IBA Marshy Point
Lundar, Manitoba
Site Summary
MB087 Latitude
50.566° N
98.091° W
?? m
116.66 km²
deciduous woods (temperate), native grassland, sedge/grass meadows, rivers/streams, freshwater lake, freshwater marsh
Land Use:
Agriculture, Nature conservation and research, Hunting, Tourism/recreation
Potential or ongoing Threats:
Other habitat loss
IBA Criteria: Globally Significant: Waterfowl Concentrations, Continentally Significant: Congregatory Species, Nationally Significant: Congregatory Species
Conservation status: Wildlife Management Area
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Site Description
Marshy Point is located on the eastern shores of Lake Manitoba and is situated just southwest of Lundar and northwest of Oak Point. The terrain in this area is extremely flat, with Marshy Point being a maze of marshes and freshwater lakes that are connected by channels and extensive grass meadows. There is a rich diversity of habitats in the area, since in addition to the marshes and open water habitats, the land to the east is an extensive expanse of prairie grassland that leads to aspen parkland.
Marshy Point supports significant congregations of the Tall Grass Prairie population of Canada Geese, during fall migration. More than 50,000 geese, representing four subspecies of the Canada Goose (Tall Grass Prairie, Short Grass Prairie, Eastern Prairie and Giant), have been recorded at this site during the 1980s and 1990s. Although no firm numbers exist, it is believed that similar numbers of ducks pass through this site during the fall migration as well.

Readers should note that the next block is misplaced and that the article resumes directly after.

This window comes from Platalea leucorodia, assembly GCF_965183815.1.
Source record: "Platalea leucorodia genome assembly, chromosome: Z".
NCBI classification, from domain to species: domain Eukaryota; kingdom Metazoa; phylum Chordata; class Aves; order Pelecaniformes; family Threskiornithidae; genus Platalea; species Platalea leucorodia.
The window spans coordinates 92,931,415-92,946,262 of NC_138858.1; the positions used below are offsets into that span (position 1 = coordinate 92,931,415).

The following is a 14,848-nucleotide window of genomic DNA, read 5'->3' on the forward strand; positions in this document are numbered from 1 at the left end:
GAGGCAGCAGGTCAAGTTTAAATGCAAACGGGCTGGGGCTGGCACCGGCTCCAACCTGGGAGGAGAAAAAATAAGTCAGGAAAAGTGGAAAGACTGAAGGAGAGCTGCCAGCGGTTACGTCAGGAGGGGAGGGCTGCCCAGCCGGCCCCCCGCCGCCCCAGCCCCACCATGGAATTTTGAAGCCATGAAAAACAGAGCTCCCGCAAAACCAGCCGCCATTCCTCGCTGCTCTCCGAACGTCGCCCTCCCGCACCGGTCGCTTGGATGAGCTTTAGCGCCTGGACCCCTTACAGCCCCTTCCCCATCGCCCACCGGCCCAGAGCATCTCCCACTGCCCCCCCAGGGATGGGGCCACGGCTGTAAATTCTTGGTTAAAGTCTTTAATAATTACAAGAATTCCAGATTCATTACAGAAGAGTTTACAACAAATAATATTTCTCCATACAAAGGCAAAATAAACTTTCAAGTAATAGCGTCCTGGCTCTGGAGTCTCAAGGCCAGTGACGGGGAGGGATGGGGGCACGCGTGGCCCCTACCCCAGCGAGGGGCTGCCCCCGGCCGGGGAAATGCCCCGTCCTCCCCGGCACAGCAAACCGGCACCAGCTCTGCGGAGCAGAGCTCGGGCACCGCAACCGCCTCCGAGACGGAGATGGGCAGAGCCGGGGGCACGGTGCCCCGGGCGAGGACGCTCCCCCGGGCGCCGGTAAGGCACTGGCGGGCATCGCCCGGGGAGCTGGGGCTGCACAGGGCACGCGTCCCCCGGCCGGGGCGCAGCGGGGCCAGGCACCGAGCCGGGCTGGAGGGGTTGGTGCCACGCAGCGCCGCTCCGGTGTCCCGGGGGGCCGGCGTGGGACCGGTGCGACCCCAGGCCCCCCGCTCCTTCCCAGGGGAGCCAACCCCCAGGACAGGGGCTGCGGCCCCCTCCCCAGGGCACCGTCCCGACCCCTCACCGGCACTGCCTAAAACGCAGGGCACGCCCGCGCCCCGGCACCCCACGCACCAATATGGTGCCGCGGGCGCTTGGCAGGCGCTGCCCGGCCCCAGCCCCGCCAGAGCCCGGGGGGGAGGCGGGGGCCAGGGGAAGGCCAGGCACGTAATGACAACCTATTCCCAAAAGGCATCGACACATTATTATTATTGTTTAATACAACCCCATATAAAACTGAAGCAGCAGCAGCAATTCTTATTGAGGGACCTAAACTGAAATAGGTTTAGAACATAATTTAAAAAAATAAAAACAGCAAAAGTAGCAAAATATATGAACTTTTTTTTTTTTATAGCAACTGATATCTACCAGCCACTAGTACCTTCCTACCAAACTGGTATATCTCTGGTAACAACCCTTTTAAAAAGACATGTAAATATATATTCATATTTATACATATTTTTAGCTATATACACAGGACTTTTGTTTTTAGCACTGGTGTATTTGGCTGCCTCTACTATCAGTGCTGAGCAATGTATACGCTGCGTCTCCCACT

Other birds found at this site in significant numbers include Western Grebe and Black-crowned Night-Heron. A total of 2,400 Western Grebe nests were recorded at this site in 1979, a globally significant concentration. Similarly, as many as 250 Black-crowned Night-Heron nests were recorded here during the same year. It should be noted, however, that more recent targeted surveys have not been conducted and the numbers of both these species could be lower. Other species nesting at this site include Great Blue Heron (20 nests), Franklin's Gull (1,000 individuals), and Short-eared Owl (nationally vulnerable). Migratory shorebirds also use this site as a stopover. Species observed include: Semipalmated Sandpiper (159 in 2015); White-rumped Sandpiper (107 in 2015); Least Sandpiper (143 in 2016); Red-necked Phalarope (110 in 2016) and; Wilson’s Phalarope (164 in 2017).

IBA Criteria
SpeciesT | A | I Links Date Season Number G C N
Canada Goose 1990 FA 50,000
Western Grebe 1979 SU 4,800
Note: species shown in bold indicate that the maximum number exceeds at least one of the IBA thresholds (sub-regional, regional or global). The site may still not qualify for that level of IBA if the maximum number reflects an exceptional or historical occurrence.
Conservation Issues
The majority of this site is privately owned by East Meadows Ranch. A Goose refuge covers 15,110 hectares of the Marshy Point wetlands and surrounding upland, including much of this private land. Most of the Canada Geese that migrate through the entire IBA stop to feed on grains and corn that have been provided by the private owners of East Meadows Ranch. Additionally, the ranch has supported management in its wetlands by providing a paid manager for over 30 years. In addition to the lands at the ranch, over 975 ha are protected within the Marshy Point Wildlife Management Area.

A concern at this site is the ongoing stabilization of Lake Manitoba, which leads to a less dynamic system and in turn long-term declines in marsh productivity. In the short term, high winds can occasionally produce tides that flood low-lying birds nests.

The IBA Program is an international conservation initiative coordinated by BirdLife International. The Canadian co-partners for the IBA Program are Birds Canada and Nature Canada.
   © Birds Canada